Our flaws are many, but may our faith and obedience to HaShem be evidence of the ideal man, and the ideal woman that HaShem desires us to be.

And HaShem commanded us to observe all these statutes, to fear HaShem our G-d, for our good always, that He might preserve us alive, as it is this day. Then it will be righteousness for us, if we are careful to observe all these commandments before HaShem our G-d, as He has commanded us.
Deuteronomy 6:24-25

Parashat Chayei Sara - 'The Life of Sarah' (Genesis 23:1-25:18)

The title for this week's Scripture portion is found in the first verse.

Vayihyu chayei Sara mea shana v'esrim shana v'sheva shanim sh'nei chayei Sarah.

Sarah lived one hundred and twenty-seven years; these were the years of the life of Sarah.

Sarah was not her name before Genesis chapter 17. Before that she was known as Sarai. In a cursory view of the Genesis account, we are presented with a woman who seems at times to be less than ideal: the entire account with Hagar and Ishmael; the laughing at the promise of HaShem; etc. However, we would do well to remember what Hebrews says about our mother Sarah.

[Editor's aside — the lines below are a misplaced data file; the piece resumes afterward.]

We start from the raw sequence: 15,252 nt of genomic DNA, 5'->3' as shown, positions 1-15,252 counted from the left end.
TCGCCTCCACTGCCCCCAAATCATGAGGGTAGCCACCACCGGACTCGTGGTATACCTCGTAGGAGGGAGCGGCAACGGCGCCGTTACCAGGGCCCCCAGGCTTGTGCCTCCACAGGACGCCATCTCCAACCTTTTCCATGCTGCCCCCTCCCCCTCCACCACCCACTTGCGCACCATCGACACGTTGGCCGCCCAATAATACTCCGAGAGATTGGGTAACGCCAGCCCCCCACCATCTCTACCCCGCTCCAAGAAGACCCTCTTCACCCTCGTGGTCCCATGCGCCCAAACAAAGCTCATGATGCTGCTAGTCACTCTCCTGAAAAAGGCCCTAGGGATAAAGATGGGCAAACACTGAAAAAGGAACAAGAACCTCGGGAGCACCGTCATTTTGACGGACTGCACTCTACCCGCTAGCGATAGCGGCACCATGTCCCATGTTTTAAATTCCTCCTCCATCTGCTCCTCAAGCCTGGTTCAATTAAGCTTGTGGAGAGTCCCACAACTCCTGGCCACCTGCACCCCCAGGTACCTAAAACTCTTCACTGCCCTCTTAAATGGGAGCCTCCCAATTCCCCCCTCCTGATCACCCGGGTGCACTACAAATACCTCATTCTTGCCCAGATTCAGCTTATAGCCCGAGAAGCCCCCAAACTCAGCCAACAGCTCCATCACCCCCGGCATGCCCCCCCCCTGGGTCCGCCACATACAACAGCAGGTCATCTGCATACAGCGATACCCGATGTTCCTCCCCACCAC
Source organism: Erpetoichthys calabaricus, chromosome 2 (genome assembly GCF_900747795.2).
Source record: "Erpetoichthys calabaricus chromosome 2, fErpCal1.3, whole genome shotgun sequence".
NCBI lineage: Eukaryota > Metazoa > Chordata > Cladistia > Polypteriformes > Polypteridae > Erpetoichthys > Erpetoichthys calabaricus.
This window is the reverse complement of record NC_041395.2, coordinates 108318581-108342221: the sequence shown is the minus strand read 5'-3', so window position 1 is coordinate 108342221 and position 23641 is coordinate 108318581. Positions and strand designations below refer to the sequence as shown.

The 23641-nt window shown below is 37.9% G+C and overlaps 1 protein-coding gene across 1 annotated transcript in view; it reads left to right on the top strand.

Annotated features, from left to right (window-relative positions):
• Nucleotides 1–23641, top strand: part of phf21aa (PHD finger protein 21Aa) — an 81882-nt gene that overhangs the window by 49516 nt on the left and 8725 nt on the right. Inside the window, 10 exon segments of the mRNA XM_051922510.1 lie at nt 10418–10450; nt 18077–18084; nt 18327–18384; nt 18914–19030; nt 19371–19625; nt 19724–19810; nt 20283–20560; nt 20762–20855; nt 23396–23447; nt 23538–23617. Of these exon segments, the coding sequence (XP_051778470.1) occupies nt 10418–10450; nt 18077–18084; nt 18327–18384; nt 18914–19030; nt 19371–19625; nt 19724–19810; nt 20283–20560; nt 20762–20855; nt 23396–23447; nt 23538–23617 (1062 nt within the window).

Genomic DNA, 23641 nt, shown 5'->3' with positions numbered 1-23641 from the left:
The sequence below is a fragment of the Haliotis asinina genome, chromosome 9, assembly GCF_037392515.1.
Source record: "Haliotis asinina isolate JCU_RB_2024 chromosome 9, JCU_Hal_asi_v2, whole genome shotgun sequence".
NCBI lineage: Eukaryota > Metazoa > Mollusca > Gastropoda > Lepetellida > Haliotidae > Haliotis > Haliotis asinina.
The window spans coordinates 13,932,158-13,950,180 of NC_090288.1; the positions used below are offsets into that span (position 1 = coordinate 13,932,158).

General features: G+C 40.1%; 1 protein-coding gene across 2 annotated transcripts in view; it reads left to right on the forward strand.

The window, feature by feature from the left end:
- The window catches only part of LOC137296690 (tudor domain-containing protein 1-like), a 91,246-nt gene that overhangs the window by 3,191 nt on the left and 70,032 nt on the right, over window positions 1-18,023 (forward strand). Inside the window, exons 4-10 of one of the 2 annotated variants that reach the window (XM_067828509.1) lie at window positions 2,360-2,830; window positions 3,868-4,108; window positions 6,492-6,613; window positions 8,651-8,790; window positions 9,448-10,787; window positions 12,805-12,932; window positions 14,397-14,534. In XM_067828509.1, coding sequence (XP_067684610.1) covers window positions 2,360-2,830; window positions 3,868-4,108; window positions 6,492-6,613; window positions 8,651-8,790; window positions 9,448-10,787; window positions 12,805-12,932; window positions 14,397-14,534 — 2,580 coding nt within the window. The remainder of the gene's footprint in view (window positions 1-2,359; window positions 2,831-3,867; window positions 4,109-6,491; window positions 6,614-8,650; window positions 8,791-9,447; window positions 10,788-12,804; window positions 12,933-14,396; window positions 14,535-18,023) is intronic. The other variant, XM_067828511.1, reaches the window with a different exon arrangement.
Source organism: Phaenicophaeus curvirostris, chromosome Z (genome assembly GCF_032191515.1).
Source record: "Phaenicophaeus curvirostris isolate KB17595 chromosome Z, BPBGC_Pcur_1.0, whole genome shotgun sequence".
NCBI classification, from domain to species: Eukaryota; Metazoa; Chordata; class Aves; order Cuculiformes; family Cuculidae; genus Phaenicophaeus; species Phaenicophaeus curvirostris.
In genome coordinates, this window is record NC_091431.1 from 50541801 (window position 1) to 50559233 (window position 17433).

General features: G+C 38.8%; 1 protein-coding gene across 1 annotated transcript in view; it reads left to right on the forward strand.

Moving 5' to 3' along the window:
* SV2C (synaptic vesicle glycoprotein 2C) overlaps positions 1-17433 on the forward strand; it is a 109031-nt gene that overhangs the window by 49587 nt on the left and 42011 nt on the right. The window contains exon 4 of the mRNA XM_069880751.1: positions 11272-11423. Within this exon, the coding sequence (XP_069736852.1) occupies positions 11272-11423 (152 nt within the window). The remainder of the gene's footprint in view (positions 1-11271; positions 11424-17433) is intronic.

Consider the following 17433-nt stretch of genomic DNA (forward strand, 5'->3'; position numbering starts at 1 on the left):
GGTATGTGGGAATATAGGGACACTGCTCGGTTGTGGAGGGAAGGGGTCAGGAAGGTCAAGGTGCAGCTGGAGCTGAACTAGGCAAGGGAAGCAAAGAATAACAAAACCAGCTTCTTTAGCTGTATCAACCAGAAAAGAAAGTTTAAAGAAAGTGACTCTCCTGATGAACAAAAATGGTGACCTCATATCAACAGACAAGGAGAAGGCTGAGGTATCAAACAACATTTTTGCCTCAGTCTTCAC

By faith Sarah herself also received strength to conceive seed, and she bore a child when she was past the age, because she judged Him faithful Who had promised.
Hebrews 11:11

So who is this woman, and what are we to think of her? What does the Torah really teach us of Sarah?

First, she was not Abraham's half-sister as is often understood by some commentators. The explanation that Abraham offers to Avimelech in Genesis 20:12 is often misunderstood because of ignorance of Ancient Near East adoption practices. The fact that Isaac uses exactly the same excuse with Rivka [Rebekah] further explains this. Instead, traditionally Sarah is understood to be Abraham's niece. That is derived from Genesis 11:29:

Then Abram and Nahor took wives: the name of Abram's wife was Sarai, and the name of Nahor's wife, Milcah, the daughter of Haran the father of Milcah and the father of Iscah.
Genesis 11:29